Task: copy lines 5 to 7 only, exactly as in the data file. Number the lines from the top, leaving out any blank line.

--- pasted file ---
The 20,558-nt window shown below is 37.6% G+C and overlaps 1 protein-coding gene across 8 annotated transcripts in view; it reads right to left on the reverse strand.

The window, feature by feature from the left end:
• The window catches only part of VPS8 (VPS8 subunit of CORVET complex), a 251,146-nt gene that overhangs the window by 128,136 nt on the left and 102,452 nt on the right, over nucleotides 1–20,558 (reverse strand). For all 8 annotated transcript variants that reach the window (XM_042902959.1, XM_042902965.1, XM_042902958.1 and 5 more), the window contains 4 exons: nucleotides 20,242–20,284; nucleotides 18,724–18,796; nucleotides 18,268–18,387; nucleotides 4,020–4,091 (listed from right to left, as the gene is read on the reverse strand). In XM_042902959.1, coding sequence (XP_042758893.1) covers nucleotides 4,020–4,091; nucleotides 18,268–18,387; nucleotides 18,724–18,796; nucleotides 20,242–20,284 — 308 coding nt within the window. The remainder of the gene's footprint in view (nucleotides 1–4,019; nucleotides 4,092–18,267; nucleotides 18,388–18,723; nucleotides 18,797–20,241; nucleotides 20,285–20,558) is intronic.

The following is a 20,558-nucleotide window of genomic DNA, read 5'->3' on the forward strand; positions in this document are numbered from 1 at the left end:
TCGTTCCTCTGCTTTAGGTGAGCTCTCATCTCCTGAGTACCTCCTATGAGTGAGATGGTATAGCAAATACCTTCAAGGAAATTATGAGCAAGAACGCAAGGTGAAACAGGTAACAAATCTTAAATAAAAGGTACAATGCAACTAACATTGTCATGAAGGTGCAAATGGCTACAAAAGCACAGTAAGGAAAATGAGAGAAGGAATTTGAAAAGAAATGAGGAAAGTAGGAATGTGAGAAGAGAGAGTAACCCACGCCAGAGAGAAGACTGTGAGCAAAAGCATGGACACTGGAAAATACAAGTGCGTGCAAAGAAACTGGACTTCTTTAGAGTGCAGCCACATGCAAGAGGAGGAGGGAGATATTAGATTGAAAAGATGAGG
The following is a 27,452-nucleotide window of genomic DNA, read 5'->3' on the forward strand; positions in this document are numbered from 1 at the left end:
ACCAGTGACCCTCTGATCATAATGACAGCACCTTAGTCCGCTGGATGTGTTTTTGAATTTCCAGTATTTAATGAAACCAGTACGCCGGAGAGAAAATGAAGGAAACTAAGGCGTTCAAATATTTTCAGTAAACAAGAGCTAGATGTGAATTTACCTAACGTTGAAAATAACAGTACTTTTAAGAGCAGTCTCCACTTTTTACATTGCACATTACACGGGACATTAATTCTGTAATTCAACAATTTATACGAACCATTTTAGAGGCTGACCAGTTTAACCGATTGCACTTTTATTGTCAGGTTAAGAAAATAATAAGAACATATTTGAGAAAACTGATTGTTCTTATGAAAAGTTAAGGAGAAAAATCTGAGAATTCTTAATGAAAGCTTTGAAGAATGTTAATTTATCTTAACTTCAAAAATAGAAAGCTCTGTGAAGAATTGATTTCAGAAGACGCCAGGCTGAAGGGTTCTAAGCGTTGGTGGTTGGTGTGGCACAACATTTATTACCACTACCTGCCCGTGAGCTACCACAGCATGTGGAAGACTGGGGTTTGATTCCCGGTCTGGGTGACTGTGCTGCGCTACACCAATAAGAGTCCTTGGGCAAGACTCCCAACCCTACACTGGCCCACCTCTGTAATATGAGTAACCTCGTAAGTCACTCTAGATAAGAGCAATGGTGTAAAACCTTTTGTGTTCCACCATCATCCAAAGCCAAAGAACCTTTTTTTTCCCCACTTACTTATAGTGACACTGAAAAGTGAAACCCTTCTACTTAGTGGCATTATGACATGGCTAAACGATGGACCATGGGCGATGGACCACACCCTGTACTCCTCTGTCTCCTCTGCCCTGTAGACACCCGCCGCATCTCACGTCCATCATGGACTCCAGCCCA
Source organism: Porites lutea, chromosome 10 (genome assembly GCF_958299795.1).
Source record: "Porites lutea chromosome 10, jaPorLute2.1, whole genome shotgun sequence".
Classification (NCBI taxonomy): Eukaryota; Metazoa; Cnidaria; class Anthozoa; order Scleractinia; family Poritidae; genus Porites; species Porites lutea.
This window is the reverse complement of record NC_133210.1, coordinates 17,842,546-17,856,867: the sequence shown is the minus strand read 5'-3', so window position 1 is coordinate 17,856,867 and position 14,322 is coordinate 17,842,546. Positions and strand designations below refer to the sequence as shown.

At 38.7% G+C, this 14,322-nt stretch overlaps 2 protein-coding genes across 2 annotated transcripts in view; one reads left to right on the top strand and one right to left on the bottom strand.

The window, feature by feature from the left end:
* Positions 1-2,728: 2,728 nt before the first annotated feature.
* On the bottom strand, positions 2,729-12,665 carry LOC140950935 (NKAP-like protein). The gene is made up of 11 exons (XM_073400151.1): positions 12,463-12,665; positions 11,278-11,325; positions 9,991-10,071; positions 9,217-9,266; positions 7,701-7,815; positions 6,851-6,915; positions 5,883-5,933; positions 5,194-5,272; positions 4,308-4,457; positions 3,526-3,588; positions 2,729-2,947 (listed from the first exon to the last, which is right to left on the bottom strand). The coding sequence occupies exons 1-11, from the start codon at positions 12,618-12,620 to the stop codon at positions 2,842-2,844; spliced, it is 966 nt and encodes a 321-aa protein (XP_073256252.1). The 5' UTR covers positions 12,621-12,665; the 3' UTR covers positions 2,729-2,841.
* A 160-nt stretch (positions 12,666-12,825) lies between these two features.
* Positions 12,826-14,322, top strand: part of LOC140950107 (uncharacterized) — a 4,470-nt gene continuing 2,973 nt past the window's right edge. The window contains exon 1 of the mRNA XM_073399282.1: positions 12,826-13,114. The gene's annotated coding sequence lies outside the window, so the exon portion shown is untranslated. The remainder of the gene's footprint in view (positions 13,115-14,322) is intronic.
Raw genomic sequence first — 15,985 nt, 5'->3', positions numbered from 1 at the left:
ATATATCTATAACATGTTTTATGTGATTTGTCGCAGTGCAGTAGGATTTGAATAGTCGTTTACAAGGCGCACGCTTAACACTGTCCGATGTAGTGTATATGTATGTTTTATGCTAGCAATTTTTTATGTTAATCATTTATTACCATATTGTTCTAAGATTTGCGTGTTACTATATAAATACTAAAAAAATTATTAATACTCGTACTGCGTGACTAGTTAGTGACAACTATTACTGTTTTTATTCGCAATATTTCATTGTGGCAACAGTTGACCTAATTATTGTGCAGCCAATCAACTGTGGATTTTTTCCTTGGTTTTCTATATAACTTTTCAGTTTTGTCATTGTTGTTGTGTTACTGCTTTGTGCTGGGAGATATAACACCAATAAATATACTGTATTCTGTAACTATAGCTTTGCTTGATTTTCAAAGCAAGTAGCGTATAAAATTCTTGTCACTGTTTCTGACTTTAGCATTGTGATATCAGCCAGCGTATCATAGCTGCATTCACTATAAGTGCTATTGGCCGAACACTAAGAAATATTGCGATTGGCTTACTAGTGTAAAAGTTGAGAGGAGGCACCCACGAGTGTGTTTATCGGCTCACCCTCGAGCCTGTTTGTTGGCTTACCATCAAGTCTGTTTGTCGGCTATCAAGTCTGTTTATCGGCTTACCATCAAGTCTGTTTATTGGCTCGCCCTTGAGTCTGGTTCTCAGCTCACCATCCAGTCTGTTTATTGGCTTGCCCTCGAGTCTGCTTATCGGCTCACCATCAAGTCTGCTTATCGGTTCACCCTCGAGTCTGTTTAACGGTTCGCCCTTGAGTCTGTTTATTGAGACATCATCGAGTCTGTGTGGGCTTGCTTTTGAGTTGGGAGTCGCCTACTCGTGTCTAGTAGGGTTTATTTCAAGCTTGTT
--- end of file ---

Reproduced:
TCGTTCCTCTGCTTTAGGTGAGCTCTCATCTCCTGAGTACCTCCTATGAGTGAGATGGTATAGCAAATACCTTCAAGGAAATTATGAGCAAGAACGCAAGGTGAAACAGGTAACAAATCTTAAATAAAAGGTACAATGCAACTAACATTGTCATGAAGGTGCAAATGGCTACAAAAGCACAGTAAGGAAAATGAGAGAAGGAATTTGAAAAGAAATGAGGAAAGTAGGAATGTGAGAAGAGAGAGTAACCCACGCCAGAGAGAAGACTGTGAGCAAAAGCATGGACACTGGAAAATACAAGTGCGTGCAAAGAAACTGGACTTCTTTAGAGTGCAGCCACATGCAAGAGGAGGAGGGAGATATTAGATTGAAAAGATGAGG
The following is a 27,452-nucleotide window of genomic DNA, read 5'->3' on the forward strand; positions in this document are numbered from 1 at the left end:
ACCAGTGACCCTCTGATCATAATGACAGCACCTTAGTCCGCTGGATGTGTTTTTGAATTTCCAGTATTTAATGAAACCAGTACGCCGGAGAGAAAATGAAGGAAACTAAGGCGTTCAAATATTTTCAGTAAACAAGAGCTAGATGTGAATTTACCTAACGTTGAAAATAACAGTACTTTTAAGAGCAGTCTCCACTTTTTACATTGCACATTACACGGGACATTAATTCTGTAATTCAACAATTTATACGAACCATTTTAGAGGCTGACCAGTTTAACCGATTGCACTTTTATTGTCAGGTTAAGAAAATAATAAGAACATATTTGAGAAAACTGATTGTTCTTATGAAAAGTTAAGGAGAAAAATCTGAGAATTCTTAATGAAAGCTTTGAAGAATGTTAATTTATCTTAACTTCAAAAATAGAAAGCTCTGTGAAGAATTGATTTCAGAAGACGCCAGGCTGAAGGGTTCTAAGCGTTGGTGGTTGGTGTGGCACAACATTTATTACCACTACCTGCCCGTGAGCTACCACAGCATGTGGAAGACTGGGGTTTGATTCCCGGTCTGGGTGACTGTGCTGCGCTACACCAATAAGAGTCCTTGGGCAAGACTCCCAACCCTACACTGGCCCACCTCTGTAATATGAGTAACCTCGTAAGTCACTCTAGATAAGAGCAATGGTGTAAAACCTTTTGTGTTCCACCATCATCCAAAGCCAAAGAACCTTTTTTTTCCCCACTTACTTATAGTGACACTGAAAAGTGAAACCCTTCTACTTAGTGGCATTATGACATGGCTAAACGATGGACCATGGGCGATGGACCACACCCTGTACTCCTCTGTCTCCTCTGCCCTGTAGACACCCGCCGCATCTCACGTCCATCATGGACTCCAGCCCA